Lagniappe is sounding off on the decision of the major scientific journals to self-censor material which could be used by terrorists. All kinds of things are being done now, that we normally wouldn’t do, due to fears about terrorism. There are reasons why we don’t normally do these things. We don’t normally keep a database of information about where foreign nationals are going, what they’re doing, and what they’re buying. Our government doesn’t normally provide us a number to call in case our neighbors look like they’re doing something suspicious. We don’t normally do anything to infringe on the freedom of the press. It’s the same issue underlying all three issues: respect of individual liberty. In the extreme case we need to take one of these measures, it should be understood that serious oversight and openness must be part of the process.

    The way the journals are handling the issue is a great example of the way to handle an issue like this. For the tiny number of cases that require it, they work with the author to get them to focus their article on the things necessary to make their point, but not to give anyone any unrelated ideas. If additional information is desired by someone, well…any responsible researcher knows how to handle requests for additional information. They are familiar with the people in their field, so they can handle requests for information such as, “Exactly which conditions most greatly contributed to pathogenicity” in somewhat similiar fashion to the way you would handle a request to borrow your axe. You might loan it to your neighbor willingly, but if somebody you don’t know shows up wearing a hockey mask and asks to borrow it, you’re gonna be a little more careful.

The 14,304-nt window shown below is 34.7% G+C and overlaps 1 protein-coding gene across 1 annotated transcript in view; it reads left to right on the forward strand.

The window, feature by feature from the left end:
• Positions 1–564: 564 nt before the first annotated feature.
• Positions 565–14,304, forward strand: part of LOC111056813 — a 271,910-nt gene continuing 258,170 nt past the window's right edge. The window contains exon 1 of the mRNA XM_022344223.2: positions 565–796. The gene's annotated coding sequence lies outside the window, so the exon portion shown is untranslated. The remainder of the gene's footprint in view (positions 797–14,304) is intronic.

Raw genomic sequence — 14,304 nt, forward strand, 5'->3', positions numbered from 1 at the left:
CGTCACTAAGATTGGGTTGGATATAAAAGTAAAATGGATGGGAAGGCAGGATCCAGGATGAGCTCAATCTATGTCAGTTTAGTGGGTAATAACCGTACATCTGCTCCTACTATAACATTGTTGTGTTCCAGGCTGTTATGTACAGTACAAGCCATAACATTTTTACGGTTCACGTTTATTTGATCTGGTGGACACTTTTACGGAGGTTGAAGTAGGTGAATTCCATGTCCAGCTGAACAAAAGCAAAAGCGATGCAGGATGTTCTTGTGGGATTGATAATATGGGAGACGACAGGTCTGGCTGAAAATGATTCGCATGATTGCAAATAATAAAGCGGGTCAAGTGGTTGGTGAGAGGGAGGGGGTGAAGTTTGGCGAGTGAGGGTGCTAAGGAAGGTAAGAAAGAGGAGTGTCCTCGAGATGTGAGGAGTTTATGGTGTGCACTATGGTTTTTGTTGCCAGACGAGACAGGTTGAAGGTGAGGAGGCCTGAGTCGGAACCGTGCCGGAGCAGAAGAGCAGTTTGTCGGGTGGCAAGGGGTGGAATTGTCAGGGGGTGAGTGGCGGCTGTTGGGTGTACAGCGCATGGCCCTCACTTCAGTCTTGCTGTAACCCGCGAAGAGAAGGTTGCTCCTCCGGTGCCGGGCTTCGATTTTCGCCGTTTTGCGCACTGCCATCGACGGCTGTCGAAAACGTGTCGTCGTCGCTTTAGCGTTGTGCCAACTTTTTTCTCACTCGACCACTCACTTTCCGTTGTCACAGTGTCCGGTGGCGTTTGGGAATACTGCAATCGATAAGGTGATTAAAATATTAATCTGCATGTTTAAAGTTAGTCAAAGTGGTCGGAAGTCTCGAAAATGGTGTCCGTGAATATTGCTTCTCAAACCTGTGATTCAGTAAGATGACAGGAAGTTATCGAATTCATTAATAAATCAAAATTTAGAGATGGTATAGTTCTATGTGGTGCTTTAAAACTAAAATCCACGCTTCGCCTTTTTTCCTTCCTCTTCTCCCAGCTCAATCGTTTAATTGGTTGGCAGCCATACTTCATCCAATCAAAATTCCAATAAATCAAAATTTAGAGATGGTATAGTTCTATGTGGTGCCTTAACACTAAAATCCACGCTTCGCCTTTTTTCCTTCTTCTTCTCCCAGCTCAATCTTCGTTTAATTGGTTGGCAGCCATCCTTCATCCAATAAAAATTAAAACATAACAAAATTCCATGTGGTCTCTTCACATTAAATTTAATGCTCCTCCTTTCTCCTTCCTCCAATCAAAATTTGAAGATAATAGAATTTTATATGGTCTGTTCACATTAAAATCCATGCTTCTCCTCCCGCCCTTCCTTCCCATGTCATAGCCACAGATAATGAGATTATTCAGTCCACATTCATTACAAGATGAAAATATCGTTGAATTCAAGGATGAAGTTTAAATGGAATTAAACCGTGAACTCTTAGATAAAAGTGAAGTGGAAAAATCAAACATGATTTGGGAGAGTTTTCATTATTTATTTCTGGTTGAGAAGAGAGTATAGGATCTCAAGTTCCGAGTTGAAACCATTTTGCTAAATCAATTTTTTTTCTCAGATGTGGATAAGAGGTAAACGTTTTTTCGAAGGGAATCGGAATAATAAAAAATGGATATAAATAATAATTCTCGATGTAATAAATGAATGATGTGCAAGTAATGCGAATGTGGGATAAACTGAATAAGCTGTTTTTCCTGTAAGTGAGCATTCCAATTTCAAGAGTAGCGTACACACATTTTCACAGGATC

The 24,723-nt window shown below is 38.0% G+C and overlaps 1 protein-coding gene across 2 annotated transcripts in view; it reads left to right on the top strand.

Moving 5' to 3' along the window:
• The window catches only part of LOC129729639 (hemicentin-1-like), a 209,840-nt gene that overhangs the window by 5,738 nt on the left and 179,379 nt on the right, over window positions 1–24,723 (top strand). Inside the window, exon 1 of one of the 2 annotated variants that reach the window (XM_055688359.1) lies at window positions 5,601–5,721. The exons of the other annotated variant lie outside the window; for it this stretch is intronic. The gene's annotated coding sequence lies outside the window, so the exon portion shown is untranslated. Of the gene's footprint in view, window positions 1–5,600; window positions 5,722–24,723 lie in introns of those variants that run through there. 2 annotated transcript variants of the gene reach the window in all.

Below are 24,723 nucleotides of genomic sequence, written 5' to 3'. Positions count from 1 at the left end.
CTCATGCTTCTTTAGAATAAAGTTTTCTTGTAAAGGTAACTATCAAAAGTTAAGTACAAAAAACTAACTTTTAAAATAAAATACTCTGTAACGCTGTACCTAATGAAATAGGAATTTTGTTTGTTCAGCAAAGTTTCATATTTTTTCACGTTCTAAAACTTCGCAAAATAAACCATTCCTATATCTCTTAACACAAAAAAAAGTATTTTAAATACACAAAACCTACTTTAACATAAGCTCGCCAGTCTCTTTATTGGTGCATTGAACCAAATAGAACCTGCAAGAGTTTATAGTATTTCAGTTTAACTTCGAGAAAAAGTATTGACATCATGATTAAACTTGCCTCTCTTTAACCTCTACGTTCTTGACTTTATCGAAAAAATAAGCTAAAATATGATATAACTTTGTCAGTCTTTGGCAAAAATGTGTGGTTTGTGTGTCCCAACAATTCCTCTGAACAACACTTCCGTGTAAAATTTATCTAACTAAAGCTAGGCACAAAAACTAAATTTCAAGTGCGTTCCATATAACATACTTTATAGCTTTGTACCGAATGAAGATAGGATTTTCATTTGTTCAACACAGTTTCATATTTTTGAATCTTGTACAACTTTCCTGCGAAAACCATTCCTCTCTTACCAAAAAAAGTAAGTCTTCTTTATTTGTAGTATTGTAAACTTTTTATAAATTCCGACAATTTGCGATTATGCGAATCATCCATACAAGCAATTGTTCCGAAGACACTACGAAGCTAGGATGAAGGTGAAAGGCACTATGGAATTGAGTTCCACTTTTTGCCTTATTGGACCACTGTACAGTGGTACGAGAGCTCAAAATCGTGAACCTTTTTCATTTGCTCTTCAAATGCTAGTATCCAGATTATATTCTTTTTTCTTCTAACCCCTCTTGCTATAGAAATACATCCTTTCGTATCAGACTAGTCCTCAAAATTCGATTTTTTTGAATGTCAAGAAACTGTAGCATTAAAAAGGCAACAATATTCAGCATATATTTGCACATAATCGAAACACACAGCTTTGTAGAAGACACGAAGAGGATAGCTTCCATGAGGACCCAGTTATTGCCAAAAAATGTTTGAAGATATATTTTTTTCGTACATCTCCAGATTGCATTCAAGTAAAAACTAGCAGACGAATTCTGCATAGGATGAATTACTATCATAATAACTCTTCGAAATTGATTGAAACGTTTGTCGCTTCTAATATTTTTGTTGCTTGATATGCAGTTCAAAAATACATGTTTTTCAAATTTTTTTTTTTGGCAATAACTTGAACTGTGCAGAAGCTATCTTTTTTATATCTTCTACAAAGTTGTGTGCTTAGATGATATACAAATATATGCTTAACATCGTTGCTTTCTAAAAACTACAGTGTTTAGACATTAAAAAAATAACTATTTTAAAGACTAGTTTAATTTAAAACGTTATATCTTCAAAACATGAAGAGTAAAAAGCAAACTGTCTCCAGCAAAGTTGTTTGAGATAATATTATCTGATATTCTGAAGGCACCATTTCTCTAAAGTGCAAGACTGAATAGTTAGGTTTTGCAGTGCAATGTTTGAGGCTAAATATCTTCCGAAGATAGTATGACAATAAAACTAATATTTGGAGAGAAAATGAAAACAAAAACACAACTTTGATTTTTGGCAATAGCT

Thanks for the blogroll, Derek!

    Are you a Lunarist?

    Compare and Contrast

    Consider that creation vs. evolution shouldn’t even be a debate we’re having. Michael Shermer and the philosophical debates over the existence of god are something I can tolerate, because that’s what philosophers are for, but the idea that we should have a scientific debate about creationism vs. evolution is every bit as ridiculous as a “lunarist” debate would be, except this time Buzz Aldrin can’t help us.